Of all the magnificent birds associated with the desert Southwest, the Common Raven gets short shrift in the publicity department. Compared to the California condor, poster-bird for late 20th century conservation efforts, the quirky roadrunner immortalized by Saturday morning cartoons, or even the roly-poly quail that putter around every backyard from Tucson to Sedona, the raven barely gets a nod as having a place in Arizona's natural and cultural landscape.
Sedona Wildlife and Natural History
Animals, Birds, Reptiles and Amphibians, Insects, and Plants of Sedona and the Verde Valley
Learn all about wildlife, including birds, trees, plants, and flowers, common to Sedona and the surrounding area. The natural history of the Sedona and the Verde Valley is unique, with the riparian green-belt of Oak Creek attracting a surprising diversity of animals and birds.
There it was. A loud, distinctive, and short “peek” directly overhead. Then another and then several in a row: what birders refer to as the “rattle call.” The glare of the afternoon sun made it a little difficult to look up in the direction of the sound, but after a bit of repositioning, there he was — busy working at a small hole in the skeleton of what appeared to be a pinyon pine.
They're hairy, stinky, and downright adorable! Meet the Javelina, Sedona's famous pig-like desert dweller. Otherwise known as the Collared Peccary, the Javelina is one of three species of New World peccaries. They look like small, very hairy pigs, with bulky bodies perched on short legs with dainty three-toed hooves. Their hair is long and bristly, with spiky ruffs around their necks and sometimes on top of their heads. Baby javelina, or piglings, look a little more like domestic piglets, plus a lot of hair.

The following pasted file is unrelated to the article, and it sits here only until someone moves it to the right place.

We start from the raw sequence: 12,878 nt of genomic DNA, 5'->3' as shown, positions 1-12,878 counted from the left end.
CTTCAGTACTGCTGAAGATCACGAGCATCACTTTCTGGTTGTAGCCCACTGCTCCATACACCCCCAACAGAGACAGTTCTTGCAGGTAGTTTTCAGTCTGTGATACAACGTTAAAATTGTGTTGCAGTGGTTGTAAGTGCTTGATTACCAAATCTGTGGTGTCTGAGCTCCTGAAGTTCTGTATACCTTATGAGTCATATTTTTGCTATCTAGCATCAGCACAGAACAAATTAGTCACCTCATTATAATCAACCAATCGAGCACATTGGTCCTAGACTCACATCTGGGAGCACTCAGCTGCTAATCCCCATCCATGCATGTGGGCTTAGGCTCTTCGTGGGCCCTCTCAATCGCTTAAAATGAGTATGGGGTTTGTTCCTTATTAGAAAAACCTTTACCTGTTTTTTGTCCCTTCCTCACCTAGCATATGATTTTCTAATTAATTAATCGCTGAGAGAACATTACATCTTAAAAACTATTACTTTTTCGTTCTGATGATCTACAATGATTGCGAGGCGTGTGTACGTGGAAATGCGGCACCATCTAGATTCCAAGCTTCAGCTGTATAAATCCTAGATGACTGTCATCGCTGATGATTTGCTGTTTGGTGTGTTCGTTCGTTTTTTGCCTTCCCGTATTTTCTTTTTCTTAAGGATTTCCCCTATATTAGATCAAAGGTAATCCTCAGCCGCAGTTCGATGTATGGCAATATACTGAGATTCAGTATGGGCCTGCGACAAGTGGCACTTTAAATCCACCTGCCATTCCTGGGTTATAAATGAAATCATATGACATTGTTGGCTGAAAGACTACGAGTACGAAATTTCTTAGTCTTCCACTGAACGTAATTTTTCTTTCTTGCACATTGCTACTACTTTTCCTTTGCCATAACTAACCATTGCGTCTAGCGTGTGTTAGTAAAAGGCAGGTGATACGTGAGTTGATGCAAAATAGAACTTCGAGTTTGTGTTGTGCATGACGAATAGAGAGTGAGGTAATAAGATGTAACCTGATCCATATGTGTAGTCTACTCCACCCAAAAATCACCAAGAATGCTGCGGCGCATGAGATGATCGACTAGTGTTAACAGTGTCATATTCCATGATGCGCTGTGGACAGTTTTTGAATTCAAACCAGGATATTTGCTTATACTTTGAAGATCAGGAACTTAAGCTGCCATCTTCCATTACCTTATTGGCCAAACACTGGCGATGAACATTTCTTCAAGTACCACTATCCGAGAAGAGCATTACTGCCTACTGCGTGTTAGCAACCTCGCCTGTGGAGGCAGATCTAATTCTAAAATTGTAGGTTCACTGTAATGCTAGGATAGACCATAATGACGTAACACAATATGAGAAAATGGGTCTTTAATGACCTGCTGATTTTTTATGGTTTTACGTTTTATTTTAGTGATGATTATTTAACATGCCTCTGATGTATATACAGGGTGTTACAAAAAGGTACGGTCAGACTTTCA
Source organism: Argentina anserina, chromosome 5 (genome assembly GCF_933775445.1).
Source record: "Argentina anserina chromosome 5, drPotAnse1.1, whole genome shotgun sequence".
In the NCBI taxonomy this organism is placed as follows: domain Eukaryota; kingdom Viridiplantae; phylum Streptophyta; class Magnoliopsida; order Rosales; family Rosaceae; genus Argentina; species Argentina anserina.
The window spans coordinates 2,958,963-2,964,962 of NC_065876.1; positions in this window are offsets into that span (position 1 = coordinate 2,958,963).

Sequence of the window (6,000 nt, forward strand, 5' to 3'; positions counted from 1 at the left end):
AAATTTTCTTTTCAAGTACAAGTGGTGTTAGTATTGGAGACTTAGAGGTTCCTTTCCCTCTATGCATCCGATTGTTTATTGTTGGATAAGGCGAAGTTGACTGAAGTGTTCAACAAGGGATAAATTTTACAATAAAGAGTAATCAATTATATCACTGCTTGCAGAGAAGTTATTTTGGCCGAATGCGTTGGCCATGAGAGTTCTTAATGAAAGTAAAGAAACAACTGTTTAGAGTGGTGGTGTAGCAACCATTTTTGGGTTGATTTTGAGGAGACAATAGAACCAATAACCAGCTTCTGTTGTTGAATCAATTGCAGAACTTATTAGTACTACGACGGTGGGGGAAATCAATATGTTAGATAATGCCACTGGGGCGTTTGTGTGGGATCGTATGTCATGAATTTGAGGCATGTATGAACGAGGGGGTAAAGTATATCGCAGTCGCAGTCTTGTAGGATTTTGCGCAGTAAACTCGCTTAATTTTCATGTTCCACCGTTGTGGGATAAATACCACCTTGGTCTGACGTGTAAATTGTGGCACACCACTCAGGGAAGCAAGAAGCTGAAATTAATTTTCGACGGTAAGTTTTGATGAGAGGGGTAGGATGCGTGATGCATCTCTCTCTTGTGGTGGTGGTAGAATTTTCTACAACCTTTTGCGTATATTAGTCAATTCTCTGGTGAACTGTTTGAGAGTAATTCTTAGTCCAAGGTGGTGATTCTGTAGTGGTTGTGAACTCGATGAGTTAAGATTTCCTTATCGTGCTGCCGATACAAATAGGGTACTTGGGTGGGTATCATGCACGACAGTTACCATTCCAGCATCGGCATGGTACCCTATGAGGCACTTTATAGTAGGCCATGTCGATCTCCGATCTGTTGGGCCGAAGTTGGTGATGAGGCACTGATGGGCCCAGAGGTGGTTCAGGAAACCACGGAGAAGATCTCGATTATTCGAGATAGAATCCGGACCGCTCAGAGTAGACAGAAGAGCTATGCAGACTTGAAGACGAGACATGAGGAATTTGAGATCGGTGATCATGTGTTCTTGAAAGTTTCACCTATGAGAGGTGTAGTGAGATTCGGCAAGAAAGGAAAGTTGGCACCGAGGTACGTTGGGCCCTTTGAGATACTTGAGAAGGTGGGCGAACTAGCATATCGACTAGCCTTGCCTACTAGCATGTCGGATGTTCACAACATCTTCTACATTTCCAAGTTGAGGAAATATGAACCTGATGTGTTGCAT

The northern cardinal is a common bird around Sedona, Arizona, but generally rare in the Western states. Sedona is in the far northern part of its range in Arizona. In fact, most cardinals in the USA are only found East of the Rockies.
Shout it out if you can name Arizona's State Mammal! Coyote? Good guess, but wrong. Mountain Lion? Fearsome, but no. Javalina? Mule Deer? Antelope? Antel-nope! Feel like you've run out of Arizona mammals? Shame on you! How can you forget Bassariscus astusus, the lithe little critter that 'round these parts we call the Ringtail Cat?
More Articles ...
- Southwest Adventures with Rattlesnakes
- Cooper's Hawk in Sedona, Arizona
- The Least Chipmunk, Busy and Cute Sedona Neighborhood Character
- They're Back! The Invasion of the Javelinas
- Mountain Bluebirds, Bright Jewels in Sedona and Northern Arizona
- Ponderosa Pine and the Coconino National Forest of Arizona
- The Other Famous Cactus of Arizona — The Prickly Pear
- Summer Rains Sound Like Love to Arizona Tarantulas
- Mule Deer, Common Sight in Sedona, Arizona
- Wild Bobcat in Sedona Arizona
- Gambel's Quail, One of Sedona's Favorite Little Desert Friends
- Fast and Feisty — the Greater Roadrunner
- The Monsoon Season Arrives In Sedona
- Echinopsis Cactus Blooms Overnight in Sedona, Arizona
- Prairie Dog Towns Among Northern Arizona Roadside Attractions
- Sedona Arizona 2017 Holiday Ornament - Northern Cardinal
- Hummingbirds — Tiny Wonders in Sedona Arizona
- The Black-tailed Jackrabbit Has A Need For Speed
- Winter Passes Through Red Rock Country in Sedona Arizona